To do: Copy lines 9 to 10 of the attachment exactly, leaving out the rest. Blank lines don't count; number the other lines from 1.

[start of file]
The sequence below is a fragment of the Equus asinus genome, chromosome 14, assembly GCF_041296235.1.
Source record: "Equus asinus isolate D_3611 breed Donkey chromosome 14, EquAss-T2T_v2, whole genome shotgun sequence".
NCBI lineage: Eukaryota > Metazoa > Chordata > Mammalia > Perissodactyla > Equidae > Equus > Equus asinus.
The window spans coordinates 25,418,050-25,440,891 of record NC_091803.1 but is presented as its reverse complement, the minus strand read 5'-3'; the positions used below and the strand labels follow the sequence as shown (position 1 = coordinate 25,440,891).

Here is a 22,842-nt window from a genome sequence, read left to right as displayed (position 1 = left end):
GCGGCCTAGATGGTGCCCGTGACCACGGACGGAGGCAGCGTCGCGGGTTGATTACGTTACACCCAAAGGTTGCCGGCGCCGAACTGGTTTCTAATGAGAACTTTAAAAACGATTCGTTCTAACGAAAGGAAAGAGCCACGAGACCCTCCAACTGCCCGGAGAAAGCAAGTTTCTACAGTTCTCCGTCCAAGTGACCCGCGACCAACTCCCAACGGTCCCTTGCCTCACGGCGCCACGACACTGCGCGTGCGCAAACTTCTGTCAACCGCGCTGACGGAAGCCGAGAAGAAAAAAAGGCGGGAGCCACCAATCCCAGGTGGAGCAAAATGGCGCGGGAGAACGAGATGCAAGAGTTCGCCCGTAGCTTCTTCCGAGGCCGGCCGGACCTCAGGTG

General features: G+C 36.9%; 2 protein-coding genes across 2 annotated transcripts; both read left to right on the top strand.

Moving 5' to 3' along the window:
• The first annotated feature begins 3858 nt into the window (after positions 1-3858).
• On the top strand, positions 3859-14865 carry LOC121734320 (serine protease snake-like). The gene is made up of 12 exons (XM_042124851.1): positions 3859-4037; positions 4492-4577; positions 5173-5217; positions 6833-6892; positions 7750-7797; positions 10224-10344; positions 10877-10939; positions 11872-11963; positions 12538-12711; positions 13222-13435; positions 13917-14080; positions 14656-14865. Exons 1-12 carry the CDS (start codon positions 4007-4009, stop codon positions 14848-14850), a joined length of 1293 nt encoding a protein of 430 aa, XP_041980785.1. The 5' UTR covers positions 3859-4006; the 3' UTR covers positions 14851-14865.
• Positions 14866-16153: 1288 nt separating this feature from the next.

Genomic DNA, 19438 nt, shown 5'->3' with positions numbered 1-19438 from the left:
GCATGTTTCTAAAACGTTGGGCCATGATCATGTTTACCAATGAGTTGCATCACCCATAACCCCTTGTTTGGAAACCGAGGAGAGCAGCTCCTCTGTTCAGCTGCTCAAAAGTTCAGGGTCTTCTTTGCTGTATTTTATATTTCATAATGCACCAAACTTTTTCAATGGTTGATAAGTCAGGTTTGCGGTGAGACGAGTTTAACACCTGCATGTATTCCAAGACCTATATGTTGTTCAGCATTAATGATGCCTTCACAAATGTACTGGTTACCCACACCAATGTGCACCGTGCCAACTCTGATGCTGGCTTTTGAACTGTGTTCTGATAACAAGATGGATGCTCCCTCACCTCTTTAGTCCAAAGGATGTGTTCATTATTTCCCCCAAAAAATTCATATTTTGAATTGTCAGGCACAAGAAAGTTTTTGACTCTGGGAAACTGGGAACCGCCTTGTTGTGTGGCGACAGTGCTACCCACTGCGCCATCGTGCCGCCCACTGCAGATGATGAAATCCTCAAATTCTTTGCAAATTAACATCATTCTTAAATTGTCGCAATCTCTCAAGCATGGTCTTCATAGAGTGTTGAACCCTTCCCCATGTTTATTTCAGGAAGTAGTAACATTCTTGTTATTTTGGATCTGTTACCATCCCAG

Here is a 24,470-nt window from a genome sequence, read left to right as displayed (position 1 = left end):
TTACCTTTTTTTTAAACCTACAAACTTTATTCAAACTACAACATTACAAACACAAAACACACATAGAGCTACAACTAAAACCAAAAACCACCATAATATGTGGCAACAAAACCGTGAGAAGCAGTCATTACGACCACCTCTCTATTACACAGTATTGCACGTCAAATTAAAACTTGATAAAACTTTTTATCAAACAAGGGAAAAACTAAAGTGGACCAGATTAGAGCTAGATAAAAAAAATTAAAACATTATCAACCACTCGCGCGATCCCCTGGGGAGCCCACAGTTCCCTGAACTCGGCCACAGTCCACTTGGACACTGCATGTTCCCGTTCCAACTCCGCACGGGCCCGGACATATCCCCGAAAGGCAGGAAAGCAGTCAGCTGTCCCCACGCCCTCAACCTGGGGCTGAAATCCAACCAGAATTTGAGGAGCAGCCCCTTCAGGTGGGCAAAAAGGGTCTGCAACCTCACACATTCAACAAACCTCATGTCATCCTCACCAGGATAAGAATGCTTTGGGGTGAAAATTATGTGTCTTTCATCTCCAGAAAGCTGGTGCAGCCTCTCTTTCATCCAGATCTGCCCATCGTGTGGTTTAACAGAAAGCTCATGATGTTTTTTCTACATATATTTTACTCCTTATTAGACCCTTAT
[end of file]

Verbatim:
• The first annotated feature begins 3858 nt into the window (after positions 1-3858).
• On the top strand, positions 3859-14865 carry LOC121734320 (serine protease snake-like). The gene is made up of 12 exons (XM_042124851.1): positions 3859-4037; positions 4492-4577; positions 5173-5217; positions 6833-6892; positions 7750-7797; positions 10224-10344; positions 10877-10939; positions 11872-11963; positions 12538-12711; positions 13222-13435; positions 13917-14080; positions 14656-14865. Exons 1-12 carry the CDS (start codon positions 4007-4009, stop codon positions 14848-14850), a joined length of 1293 nt encoding a protein of 430 aa, XP_041980785.1. The 5' UTR covers positions 3859-4006; the 3' UTR covers positions 14851-14865.